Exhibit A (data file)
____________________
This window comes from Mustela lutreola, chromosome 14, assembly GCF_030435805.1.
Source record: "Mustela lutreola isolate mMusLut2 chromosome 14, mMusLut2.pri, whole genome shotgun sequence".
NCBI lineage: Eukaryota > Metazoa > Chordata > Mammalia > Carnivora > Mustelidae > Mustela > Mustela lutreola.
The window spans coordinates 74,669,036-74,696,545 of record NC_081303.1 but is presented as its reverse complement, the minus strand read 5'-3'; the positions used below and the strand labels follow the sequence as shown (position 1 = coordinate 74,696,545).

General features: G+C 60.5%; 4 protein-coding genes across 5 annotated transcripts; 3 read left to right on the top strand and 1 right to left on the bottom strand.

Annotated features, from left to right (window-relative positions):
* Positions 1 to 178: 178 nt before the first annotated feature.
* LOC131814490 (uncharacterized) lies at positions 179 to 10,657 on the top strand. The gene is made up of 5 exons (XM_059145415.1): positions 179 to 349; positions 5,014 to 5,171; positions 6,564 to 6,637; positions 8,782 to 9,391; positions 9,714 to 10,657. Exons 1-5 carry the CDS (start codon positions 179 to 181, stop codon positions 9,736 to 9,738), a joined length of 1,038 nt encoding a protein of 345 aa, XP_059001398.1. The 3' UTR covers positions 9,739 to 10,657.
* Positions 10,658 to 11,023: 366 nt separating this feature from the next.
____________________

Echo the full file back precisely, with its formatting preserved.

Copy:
This window comes from Mustela lutreola, chromosome 14, assembly GCF_030435805.1.
Source record: "Mustela lutreola isolate mMusLut2 chromosome 14, mMusLut2.pri, whole genome shotgun sequence".
NCBI lineage: Eukaryota > Metazoa > Chordata > Mammalia > Carnivora > Mustelidae > Mustela > Mustela lutreola.
The window spans coordinates 74,669,036-74,696,545 of record NC_081303.1 but is presented as its reverse complement, the minus strand read 5'-3'; the positions used below and the strand labels follow the sequence as shown (position 1 = coordinate 74,696,545).

General features: G+C 60.5%; 4 protein-coding genes across 5 annotated transcripts; 3 read left to right on the top strand and 1 right to left on the bottom strand.

Annotated features, from left to right (window-relative positions):
* Positions 1 to 178: 178 nt before the first annotated feature.
* LOC131814490 (uncharacterized) lies at positions 179 to 10,657 on the top strand. The gene is made up of 5 exons (XM_059145415.1): positions 179 to 349; positions 5,014 to 5,171; positions 6,564 to 6,637; positions 8,782 to 9,391; positions 9,714 to 10,657. Exons 1-5 carry the CDS (start codon positions 179 to 181, stop codon positions 9,736 to 9,738), a joined length of 1,038 nt encoding a protein of 345 aa, XP_059001398.1. The 3' UTR covers positions 9,739 to 10,657.
* Positions 10,658 to 11,023: 366 nt separating this feature from the next.